Quitting To Win
When you hear the word ‘quit,’ what do you think of?
Many of us have been brought up with the notion that quitting is bad. We have been imbued with many negative perceptions surrounding quitting.
If you are like most people, you would likely have one or all of the following preconceived notions of quitting:
- Quitting means opting to lose.
- Quitting means taking the easy way out.
- Quitting means you are not going to be successful.
- Quitting means you don’t have perseverance and self-discipline, which are highly regarded virtues.
- Quitting means you are fickle and unclear about what you want.
- Quitting means to waste the money, time, and energy that have already been invested in the task.
By quitting or even talking about wanting to quit, you are automatically labeled with any or all of the statements above. Because of these stigmas, people treat the idea of quitting with great resistance. It has become a dreaded ‘Q’ word. They do everything to avoid quitting in whatever they do, and press on till the end.
After all, we repeatedly hear about how the most successful people achieve their goals because they never quit. They persevered, toiled through hardship, and overcame trials and tribulations to eventually attain great accomplishments. Top it off with great quotes from great leaders like “There’s only one thing that can guarantee our failure, and that’s if we quit,” or “Winners are not those who never fail, but those who never quit,” and this affirms that we should never, ever quit.
The Fallacy of Not Quitting
The ability to persevere and not quit is a commendable trait. However, it is a huge problem when people become obsessed with the notion of not quitting for the sake of, well, not quitting. This can be when people equate all forms of quitting with losing. When they refuse to quit just because they want to succeed (one of the traits of a perfectionist). When their desire not to quit is driven by a fear of what quitting means to others or to themselves.
What Quitting Really Means
What is quitting, really? If we look at quitting as an objective act, it means to release, to stop, to let go (of what you are doing). You work on a task, you quit = you let go of the task. That’s all it means!
On the other hand, everything else that has become associated with quitting is just a subjective representation. While they do hold true in some ways, they depend on the context of the situation. When we automatically link the act of quitting with losing, failure, lack of perseverance, fickle-mindedness, etc., we are missing the bigger picture.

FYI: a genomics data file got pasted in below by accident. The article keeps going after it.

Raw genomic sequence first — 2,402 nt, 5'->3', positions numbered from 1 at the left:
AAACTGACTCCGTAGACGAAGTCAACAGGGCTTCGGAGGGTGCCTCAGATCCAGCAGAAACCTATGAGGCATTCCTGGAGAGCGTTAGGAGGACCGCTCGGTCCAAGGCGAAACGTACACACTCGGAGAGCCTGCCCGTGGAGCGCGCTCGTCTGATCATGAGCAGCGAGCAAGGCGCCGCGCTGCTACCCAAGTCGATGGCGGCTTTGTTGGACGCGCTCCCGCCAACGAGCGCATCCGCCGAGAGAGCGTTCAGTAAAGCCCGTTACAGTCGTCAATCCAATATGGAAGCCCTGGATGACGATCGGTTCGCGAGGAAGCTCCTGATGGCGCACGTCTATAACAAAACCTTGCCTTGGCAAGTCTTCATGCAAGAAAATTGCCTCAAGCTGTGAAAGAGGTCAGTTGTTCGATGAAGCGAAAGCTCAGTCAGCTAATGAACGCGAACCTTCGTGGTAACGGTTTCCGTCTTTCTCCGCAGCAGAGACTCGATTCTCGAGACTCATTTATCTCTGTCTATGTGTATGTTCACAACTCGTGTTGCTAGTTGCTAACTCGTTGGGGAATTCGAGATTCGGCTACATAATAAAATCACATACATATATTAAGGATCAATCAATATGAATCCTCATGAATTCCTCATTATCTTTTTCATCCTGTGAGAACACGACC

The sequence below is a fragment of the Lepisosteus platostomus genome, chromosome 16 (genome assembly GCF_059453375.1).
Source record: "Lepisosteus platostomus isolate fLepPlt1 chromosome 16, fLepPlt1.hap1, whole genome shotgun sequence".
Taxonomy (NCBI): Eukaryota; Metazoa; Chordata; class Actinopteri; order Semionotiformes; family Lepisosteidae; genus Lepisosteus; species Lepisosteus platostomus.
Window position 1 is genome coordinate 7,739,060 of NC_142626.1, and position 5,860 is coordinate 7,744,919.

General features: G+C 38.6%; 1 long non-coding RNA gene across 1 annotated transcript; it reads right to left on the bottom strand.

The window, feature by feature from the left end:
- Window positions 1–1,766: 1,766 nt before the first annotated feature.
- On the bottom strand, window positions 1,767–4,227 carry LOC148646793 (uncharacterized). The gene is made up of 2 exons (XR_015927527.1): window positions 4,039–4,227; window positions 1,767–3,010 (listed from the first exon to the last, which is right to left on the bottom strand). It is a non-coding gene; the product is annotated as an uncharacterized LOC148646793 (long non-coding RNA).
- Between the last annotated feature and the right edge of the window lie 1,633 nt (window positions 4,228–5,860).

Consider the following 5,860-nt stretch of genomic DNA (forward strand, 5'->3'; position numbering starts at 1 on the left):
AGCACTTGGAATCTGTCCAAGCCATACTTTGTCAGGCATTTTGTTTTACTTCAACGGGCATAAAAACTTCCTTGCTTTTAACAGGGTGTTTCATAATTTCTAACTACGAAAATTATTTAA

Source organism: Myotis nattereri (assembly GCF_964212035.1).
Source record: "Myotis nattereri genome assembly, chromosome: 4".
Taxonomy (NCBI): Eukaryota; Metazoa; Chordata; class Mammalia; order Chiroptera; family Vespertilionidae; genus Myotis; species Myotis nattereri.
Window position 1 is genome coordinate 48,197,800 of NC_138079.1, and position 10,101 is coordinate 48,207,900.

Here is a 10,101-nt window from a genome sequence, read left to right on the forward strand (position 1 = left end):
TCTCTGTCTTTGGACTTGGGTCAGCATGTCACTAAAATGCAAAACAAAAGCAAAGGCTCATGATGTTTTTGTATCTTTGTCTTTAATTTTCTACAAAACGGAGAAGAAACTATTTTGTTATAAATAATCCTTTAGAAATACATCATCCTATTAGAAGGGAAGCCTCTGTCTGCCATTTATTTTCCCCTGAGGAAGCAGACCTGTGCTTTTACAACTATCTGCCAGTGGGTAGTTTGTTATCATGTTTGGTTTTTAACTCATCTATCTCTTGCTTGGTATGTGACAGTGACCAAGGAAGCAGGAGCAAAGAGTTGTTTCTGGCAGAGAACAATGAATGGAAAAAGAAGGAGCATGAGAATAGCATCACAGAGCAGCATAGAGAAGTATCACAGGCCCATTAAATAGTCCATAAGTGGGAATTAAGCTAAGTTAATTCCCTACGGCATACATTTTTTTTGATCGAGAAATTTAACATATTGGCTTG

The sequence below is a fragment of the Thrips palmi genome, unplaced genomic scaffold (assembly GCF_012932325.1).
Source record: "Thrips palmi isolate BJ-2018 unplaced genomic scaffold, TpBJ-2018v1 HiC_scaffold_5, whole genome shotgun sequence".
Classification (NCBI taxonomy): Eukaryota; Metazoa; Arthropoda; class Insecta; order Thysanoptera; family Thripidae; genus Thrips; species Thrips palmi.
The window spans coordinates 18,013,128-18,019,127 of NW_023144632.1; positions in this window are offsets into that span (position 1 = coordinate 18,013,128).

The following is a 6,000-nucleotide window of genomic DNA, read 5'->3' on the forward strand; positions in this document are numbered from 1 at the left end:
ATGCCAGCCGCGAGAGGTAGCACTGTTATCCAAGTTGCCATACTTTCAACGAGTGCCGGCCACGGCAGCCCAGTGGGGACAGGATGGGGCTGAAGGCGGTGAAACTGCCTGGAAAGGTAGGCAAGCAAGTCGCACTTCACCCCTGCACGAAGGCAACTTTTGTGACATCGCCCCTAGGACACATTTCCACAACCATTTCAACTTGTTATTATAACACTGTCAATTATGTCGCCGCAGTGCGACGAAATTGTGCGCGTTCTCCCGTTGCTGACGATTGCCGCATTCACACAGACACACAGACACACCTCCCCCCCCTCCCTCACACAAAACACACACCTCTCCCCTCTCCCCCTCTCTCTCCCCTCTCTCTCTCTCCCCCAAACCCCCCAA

There are situations when quitting does not equate with the 6 common representations above. These are the situations when to quit means to win. Some examples are:
- When what you are doing is not your passion
- When you have learned what you need to learn
- When there is no added value in continuing on
- When there’s something better you can be doing instead
In these situations, the worst thing u can do is to continue. The worst thing you can do is not quitting. Here, not quitting is really, to lose.
Instead of clinging on to every single task in our life for the sake of not quitting, we need to practise what I call conscious quitting. Conscious quitting means to assess a task based on how meaningful it is to you so that you can decide whether to quit or not.
Let us examine the 6 misconceptions of quitting:
Misconception #1. Quitting means opting to lose
Not at all. If you are quitting tasks that are not meaningful, you are indeed opting to lose… in the tasks that do not matter. Does it matter whether you lose or win in these tasks? No, of course not! You want to lose in the tasks you DON’T CARE about, so that you can WIN BIG in the tasks you CARE about. It seems to me that you only really lose if you invest your time in things that are meaningless to you.
Misconception #2. Quitting means to take the easy way out
Not necessarily true. When you quit, you give up what you have done. You give up what you have invested. You have to go against societal stigmas and the people around you to stay true to yourself. It is actually a harder task than not quitting. Maintaining the status quo and not quitting is sometimes the easier way out.
Misconception #3. Quitting means you are not going to be successful
Not at all. Conscious quitting is all about achieving success in your life.